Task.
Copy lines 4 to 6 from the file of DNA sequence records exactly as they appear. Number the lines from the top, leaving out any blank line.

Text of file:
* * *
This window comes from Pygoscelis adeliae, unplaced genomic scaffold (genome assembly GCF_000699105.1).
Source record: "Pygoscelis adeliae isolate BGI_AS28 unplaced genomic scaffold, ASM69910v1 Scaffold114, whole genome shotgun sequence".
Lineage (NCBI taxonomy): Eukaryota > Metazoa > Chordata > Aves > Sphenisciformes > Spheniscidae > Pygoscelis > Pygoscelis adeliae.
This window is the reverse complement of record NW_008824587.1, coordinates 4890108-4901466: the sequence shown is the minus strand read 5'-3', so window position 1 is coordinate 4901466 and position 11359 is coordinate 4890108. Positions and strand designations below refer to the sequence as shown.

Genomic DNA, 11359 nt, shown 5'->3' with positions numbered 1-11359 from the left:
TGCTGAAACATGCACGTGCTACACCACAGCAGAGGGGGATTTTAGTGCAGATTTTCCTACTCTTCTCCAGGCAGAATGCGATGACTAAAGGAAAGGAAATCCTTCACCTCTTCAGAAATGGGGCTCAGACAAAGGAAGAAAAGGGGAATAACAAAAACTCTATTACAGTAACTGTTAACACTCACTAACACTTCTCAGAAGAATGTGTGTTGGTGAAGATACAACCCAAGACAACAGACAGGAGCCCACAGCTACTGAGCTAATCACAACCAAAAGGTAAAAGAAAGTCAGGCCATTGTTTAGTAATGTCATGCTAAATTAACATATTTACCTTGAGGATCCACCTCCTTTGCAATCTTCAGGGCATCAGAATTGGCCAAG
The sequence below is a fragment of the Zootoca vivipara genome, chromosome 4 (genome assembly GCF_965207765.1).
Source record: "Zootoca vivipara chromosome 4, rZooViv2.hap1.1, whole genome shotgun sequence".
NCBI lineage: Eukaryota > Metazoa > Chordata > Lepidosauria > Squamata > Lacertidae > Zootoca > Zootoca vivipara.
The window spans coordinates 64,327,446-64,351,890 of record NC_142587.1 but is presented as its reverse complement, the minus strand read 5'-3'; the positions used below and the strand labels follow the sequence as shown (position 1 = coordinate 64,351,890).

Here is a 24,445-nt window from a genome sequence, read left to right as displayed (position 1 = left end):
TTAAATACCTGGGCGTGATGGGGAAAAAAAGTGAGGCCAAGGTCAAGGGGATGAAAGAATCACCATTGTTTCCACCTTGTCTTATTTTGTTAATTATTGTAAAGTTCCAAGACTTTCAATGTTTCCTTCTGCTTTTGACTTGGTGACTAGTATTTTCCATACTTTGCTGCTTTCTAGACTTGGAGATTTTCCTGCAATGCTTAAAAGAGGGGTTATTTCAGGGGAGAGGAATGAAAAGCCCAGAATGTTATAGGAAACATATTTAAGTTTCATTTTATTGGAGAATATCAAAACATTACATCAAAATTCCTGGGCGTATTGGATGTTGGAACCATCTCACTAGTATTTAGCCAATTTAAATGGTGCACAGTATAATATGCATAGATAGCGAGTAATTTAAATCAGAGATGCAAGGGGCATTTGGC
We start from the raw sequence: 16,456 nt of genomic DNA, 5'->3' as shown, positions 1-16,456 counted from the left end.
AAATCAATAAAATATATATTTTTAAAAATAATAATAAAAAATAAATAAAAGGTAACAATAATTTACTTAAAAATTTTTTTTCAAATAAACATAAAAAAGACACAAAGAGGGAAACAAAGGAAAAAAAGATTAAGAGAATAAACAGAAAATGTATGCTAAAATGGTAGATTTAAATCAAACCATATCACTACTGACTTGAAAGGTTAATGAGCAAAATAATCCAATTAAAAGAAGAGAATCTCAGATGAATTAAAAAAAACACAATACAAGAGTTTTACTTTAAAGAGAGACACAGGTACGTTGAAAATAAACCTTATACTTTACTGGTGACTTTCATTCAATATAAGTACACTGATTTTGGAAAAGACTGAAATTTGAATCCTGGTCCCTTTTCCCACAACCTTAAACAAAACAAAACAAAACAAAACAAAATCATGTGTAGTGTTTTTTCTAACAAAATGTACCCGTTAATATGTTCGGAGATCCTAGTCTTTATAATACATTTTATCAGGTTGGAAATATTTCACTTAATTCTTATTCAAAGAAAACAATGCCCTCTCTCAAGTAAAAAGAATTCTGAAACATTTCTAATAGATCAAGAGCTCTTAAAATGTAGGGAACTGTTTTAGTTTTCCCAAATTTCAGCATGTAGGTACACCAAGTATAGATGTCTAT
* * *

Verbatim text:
This window is the reverse complement of record NW_008824587.1, coordinates 4890108-4901466: the sequence shown is the minus strand read 5'-3', so window position 1 is coordinate 4901466 and position 11359 is coordinate 4890108. Positions and strand designations below refer to the sequence as shown.

Genomic DNA, 11359 nt, shown 5'->3' with positions numbered 1-11359 from the left:
TGCTGAAACATGCACGTGCTACACCACAGCAGAGGGGGATTTTAGTGCAGATTTTCCTACTCTTCTCCAGGCAGAATGCGATGACTAAAGGAAAGGAAATCCTTCACCTCTTCAGAAATGGGGCTCAGACAAAGGAAGAAAAGGGGAATAACAAAAACTCTATTACAGTAACTGTTAACACTCACTAACACTTCTCAGAAGAATGTGTGTTGGTGAAGATACAACCCAAGACAACAGACAGGAGCCCACAGCTACTGAGCTAATCACAACCAAAAGGTAAAAGAAAGTCAGGCCATTGTTTAGTAATGTCATGCTAAATTAACATATTTACCTTGAGGATCCACCTCCTTTGCAATCTTCAGGGCATCAGAATTGGCCAAG